Flammenwerfer 35/41 
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Top: Flammenwerfer 35, Bottom: Flammenwefer 41
Developed in 1935, the Flammenwerfer 35 was a one-man German flamethrower used during World War II to clear out trenches and buildings, and could project fuel up to 25 meters from the user. It weighed 35.8 kilograms (79 lb), and held 11.8 liters (2.6 imp gal; 3.1 US gal) of Flammöl 19, a mixture of petrol and tar to make it heavier and to give it better range. The fuel is ignited by a hydrogen torch which provides about 10 seconds of continuous use, and the firing device is activated at the same time with the Selbstschlussventil and is inside the protective pipe of the weapon. With a 25 to 30 m long fire beam that lasted for 10 seconds, up to 15 salvages could be fired. In 1941, the lighter, slightly redesigned Flammenwerfer 41 replaced it and became the standard flamethrower of the Wehrmacht. The Flammenwerfer 41 was more reliable and easier to operate than the 35, had a longer range at 32 metres (105 ft), and a lighter weight at 28.7 kilograms (63 lb), though held less fuel than the 35 at 7 liters. However, the hydrogen torch lighting mechanism proved to be a problem when fighting against the Soviets in the winter of 1941, being unable to cope with the cold weather conditions, and so the Flammenwerfer 41 was improved into the Flammenwerfer mit Strahlpatrone 41, which used a much more reliable cartridge-based firing system with 10 ignition cartridges and further decreased the weight of the weapon to 18 kg at the cost of some slight range (30 meters instead of 32). The weapon was so effective psychologically and against well entrenched enemy troops that flamethrower troops were often targeted by enemy troops first, and so the weapon was often dressed to look like a standard infantry rifle in an attempt to disguise operators. In addition to its use by the Wehrmacht, the weapon was also exported and was handed over to civilian departments such as the police and fire brigades.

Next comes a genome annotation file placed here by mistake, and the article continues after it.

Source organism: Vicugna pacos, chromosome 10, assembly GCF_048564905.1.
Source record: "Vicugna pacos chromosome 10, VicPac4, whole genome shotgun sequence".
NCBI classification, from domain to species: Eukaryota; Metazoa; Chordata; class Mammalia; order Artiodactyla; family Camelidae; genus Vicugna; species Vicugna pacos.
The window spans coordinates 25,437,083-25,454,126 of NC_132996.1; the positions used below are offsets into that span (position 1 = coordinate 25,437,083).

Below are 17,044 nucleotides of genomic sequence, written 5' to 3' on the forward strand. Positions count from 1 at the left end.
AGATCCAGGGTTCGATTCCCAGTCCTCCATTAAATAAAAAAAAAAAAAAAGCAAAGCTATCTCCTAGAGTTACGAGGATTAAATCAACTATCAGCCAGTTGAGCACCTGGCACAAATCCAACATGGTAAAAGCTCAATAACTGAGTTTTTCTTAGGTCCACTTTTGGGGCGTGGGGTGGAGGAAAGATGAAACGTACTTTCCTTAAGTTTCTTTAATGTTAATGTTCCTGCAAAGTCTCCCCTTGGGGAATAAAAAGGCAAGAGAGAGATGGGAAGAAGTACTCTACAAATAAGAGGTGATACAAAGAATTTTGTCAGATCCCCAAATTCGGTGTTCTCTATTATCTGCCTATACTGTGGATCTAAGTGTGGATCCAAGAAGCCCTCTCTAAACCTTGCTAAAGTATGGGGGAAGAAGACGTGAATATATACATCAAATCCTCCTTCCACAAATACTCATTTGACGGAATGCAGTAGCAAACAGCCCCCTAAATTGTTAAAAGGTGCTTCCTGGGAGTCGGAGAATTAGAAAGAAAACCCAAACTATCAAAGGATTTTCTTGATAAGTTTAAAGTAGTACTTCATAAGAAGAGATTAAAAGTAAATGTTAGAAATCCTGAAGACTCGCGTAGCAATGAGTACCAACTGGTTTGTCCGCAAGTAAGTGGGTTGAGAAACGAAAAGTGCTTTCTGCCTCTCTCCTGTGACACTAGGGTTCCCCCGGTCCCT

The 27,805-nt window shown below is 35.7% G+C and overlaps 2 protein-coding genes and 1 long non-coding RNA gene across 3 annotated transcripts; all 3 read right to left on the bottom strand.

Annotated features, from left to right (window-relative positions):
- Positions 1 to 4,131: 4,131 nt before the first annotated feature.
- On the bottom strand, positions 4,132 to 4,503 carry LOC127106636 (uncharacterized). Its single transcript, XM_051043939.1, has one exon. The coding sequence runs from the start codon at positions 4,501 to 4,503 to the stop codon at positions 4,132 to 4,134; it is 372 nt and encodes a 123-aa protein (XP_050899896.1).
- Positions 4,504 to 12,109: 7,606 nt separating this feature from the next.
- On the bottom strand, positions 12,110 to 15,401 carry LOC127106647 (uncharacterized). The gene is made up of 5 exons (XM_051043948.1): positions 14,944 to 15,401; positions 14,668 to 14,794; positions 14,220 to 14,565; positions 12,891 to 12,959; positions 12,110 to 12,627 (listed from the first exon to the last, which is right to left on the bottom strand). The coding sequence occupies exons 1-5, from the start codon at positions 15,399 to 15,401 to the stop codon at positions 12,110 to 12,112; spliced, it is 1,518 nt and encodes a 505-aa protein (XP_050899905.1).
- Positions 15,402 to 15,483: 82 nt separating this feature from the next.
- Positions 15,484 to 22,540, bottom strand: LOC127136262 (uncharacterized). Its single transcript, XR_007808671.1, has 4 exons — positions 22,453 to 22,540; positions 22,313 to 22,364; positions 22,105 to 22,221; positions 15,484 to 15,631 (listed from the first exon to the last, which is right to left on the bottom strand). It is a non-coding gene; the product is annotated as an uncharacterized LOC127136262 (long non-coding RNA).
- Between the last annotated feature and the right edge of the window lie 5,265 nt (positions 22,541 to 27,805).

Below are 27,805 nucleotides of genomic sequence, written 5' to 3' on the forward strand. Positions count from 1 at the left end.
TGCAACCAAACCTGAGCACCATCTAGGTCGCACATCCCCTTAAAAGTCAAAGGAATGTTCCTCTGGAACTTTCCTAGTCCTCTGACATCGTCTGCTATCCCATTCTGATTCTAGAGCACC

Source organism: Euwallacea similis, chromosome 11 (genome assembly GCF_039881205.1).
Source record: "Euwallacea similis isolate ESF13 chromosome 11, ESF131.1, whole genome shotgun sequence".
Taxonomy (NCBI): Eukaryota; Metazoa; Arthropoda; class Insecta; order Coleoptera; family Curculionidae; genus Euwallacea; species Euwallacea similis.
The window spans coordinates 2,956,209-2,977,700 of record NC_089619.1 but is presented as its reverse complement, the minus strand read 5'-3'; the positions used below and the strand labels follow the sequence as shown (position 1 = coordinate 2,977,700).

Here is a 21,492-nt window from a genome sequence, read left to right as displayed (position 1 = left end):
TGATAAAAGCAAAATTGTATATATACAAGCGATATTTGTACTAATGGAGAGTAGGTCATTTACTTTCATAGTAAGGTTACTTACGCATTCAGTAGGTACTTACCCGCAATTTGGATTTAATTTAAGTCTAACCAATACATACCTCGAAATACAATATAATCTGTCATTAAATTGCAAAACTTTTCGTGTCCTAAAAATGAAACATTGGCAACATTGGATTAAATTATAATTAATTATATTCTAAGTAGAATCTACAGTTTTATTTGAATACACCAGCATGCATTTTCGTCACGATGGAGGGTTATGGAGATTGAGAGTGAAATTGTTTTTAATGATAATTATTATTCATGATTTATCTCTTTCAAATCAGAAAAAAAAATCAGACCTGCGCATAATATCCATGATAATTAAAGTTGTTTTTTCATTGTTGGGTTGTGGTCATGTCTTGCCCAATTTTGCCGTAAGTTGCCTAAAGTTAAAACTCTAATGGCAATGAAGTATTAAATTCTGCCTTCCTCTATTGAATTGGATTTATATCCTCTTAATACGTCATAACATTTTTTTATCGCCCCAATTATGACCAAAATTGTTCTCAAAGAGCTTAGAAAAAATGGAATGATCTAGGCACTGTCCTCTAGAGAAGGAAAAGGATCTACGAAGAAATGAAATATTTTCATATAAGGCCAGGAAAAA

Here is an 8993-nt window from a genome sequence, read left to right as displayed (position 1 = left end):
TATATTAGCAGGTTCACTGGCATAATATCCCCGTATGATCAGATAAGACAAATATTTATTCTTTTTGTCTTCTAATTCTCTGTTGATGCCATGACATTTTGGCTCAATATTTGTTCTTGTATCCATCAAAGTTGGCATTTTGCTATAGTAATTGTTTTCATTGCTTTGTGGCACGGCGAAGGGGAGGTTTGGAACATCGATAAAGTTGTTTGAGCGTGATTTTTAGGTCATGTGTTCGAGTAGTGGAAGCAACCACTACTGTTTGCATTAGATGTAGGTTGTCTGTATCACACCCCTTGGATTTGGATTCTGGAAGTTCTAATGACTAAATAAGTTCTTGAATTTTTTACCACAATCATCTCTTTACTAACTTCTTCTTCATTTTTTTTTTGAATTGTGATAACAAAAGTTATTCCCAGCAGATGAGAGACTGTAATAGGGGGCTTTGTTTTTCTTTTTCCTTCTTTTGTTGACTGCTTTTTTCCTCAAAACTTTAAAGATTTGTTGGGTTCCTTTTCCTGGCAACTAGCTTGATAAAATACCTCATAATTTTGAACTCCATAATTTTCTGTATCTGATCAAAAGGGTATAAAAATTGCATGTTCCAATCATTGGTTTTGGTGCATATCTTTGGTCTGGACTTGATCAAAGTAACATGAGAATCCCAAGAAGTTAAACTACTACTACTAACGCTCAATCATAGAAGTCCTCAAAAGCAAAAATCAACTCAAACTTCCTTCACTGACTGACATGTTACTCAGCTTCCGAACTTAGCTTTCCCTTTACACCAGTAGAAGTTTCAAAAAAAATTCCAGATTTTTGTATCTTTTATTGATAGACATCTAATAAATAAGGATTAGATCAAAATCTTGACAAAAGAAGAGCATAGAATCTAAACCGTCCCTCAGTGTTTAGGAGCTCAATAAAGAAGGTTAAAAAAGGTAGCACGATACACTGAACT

• If a German is using a flamethrower in a World War 2 movie or game, it will usually be this one, typically acting as an Evil Counterpart to the M2 Flamethrower.
  • The Flammenwerfer 35 is added to the Call of Duty: United Offensive expansion pack of the original Call of Duty, occasionally used by German troops in the Russian levels. It can be picked up, but is fairly useless due to having next to no ammunition on pickup and no iron sights. It appears in German hands in the Soviet campaign set in Stalingrad and Berlin in Call of Duty: World at War, albeit reusing the world model of the M2 Flamethrower and is unusable. It is returning as a usable weapon in Call of Duty: WWII.
  • The Flammenwerfer 35 appears in Wolfenstein (2009), used by Drachen (Dragon) Troops. It can be collected from them and used, and can be upgraded to hold more fuel and produce hotter flame for increased damage. A preorder bonus allowed for players to collect it during the first mission, though you can't purchase upgrades or find more fuel for it until the point where you're supposed to get it normally.
  • The German Pionier squad in Company of Heroes 2 can be equipped with Flammenwerfer 35s.
  • The Flammenwerfer 41 appears in Day of Infamy as the weapon of choice for the German flamethrower class, and one of the two flamethrowers available to the Germans, the other being the lesser-known Einstossflammenwerfer 46. It holds 500 "ammo" and can light up the surroundings with its flames, but adds a fuel tank to the back of your character, which, if shot, leads to fuel leakage and possibly blowing up and killing you.